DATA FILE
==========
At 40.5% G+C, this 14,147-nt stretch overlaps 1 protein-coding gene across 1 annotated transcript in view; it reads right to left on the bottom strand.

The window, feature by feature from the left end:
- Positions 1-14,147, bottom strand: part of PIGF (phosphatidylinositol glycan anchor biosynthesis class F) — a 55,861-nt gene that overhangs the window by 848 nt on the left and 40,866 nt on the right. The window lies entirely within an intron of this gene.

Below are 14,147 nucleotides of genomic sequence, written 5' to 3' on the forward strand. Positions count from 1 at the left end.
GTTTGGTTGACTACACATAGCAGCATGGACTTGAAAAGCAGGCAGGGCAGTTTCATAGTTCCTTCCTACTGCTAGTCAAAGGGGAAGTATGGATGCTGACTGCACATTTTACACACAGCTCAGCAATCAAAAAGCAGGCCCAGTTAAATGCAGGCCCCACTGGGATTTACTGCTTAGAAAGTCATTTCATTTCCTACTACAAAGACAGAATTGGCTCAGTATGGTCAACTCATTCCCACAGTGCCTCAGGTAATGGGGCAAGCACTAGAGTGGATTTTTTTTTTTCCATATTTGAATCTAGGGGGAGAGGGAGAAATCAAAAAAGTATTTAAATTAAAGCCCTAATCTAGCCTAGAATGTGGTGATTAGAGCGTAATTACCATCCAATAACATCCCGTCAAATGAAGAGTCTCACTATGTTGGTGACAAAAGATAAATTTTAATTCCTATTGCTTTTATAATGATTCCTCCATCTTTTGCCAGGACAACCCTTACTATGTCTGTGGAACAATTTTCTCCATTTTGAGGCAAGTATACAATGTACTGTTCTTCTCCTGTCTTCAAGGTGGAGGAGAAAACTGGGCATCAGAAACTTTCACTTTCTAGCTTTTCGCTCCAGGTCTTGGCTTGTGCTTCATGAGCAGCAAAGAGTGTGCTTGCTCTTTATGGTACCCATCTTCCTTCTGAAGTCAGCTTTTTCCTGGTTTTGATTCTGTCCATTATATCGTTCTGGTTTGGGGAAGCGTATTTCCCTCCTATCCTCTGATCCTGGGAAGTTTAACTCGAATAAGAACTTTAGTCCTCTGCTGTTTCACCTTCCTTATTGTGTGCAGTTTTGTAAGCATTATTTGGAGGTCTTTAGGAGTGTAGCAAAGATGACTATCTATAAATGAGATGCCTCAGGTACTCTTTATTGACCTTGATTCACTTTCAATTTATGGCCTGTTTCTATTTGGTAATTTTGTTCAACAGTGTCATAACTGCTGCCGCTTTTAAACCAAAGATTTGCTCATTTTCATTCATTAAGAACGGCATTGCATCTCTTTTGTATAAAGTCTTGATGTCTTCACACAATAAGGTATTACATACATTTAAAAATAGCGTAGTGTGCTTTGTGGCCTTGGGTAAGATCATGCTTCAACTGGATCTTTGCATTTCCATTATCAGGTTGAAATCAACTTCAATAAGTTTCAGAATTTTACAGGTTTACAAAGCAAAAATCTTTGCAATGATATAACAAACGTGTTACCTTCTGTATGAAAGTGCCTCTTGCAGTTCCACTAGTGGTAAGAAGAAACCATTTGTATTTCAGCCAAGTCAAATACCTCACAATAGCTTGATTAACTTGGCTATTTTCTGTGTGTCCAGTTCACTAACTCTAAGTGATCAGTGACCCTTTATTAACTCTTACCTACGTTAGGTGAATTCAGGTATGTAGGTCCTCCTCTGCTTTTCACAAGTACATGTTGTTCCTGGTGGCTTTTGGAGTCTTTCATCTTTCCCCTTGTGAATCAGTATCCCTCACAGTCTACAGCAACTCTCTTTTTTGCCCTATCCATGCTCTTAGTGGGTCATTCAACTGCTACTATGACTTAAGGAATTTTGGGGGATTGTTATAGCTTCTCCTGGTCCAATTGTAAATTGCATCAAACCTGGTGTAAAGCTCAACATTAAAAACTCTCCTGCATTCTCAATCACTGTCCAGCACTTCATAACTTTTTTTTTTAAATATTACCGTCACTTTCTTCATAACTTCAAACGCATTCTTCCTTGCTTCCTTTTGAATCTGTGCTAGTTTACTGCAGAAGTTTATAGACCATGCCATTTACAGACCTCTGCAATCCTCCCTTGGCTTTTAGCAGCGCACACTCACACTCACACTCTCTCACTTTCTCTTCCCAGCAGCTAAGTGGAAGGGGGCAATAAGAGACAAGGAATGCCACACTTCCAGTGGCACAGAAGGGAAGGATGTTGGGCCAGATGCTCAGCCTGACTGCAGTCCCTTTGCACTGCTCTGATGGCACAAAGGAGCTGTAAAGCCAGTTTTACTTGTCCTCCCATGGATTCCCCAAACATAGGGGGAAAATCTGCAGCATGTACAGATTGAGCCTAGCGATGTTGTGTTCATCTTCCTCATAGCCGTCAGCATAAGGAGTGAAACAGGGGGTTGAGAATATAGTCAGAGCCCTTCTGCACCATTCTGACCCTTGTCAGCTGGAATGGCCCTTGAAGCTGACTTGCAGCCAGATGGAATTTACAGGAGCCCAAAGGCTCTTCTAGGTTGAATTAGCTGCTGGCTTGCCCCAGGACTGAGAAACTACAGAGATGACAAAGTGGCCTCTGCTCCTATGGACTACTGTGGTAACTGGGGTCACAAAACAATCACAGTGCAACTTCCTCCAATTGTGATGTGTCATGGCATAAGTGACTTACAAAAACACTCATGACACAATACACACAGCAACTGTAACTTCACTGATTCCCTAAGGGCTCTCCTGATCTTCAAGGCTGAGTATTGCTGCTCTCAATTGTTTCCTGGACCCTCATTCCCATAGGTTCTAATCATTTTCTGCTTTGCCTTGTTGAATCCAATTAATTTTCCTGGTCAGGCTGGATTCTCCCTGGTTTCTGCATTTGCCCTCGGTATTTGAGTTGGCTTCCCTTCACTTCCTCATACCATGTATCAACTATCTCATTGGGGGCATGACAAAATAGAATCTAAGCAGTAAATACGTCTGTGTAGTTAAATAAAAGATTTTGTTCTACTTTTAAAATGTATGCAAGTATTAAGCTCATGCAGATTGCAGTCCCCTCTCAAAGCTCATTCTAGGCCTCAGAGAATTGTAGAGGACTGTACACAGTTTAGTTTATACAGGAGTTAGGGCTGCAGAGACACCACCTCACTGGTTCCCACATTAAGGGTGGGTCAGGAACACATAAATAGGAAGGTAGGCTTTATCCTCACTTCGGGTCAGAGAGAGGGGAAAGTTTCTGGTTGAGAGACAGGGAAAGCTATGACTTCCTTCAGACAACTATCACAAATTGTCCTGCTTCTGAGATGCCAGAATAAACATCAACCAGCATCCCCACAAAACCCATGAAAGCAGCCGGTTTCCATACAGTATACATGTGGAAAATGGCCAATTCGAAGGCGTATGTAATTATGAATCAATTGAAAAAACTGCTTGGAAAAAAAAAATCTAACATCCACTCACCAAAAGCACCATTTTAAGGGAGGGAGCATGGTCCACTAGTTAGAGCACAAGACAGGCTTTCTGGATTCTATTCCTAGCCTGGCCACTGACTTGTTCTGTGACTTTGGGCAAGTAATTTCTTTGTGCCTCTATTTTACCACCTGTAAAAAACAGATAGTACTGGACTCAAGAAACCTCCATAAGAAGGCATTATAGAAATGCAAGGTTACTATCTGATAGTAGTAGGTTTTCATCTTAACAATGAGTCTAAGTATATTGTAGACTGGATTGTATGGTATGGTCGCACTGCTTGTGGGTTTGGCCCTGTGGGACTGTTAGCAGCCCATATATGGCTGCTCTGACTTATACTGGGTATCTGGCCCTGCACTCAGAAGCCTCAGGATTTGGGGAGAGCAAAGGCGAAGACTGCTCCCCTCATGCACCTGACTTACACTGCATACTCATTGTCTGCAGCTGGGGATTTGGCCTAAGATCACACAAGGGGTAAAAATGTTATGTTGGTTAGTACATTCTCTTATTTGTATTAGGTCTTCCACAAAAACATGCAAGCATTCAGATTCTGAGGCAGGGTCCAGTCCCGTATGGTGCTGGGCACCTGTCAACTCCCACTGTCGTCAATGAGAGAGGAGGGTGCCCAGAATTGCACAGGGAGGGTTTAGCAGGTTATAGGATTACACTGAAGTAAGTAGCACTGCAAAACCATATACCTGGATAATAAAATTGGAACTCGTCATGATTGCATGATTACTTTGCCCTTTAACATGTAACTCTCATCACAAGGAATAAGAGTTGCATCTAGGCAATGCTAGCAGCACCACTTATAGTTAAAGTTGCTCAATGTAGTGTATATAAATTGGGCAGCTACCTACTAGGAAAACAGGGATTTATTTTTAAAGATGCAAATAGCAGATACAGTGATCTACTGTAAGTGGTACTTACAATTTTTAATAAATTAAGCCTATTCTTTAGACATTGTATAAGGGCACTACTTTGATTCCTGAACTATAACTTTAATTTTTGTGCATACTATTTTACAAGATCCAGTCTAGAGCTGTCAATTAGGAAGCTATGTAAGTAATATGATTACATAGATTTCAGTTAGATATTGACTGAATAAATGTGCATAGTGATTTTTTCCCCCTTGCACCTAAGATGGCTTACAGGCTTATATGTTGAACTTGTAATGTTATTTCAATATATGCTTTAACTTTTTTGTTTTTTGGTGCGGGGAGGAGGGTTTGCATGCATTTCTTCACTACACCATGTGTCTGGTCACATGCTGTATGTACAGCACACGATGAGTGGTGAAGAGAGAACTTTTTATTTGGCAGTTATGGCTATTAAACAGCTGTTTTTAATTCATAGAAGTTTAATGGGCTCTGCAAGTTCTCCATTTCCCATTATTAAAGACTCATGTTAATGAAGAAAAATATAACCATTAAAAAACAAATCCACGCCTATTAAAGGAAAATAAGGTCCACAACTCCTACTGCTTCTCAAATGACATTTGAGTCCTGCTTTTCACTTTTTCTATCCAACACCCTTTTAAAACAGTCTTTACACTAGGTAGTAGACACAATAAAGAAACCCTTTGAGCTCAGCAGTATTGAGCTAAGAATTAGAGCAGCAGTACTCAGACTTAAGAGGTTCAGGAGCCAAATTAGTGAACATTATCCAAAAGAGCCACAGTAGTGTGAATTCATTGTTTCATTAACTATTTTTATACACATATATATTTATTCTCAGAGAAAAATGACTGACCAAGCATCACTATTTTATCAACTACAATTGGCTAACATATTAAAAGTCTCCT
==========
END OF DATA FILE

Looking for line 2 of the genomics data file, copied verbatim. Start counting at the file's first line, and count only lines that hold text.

The window, feature by feature from the left end: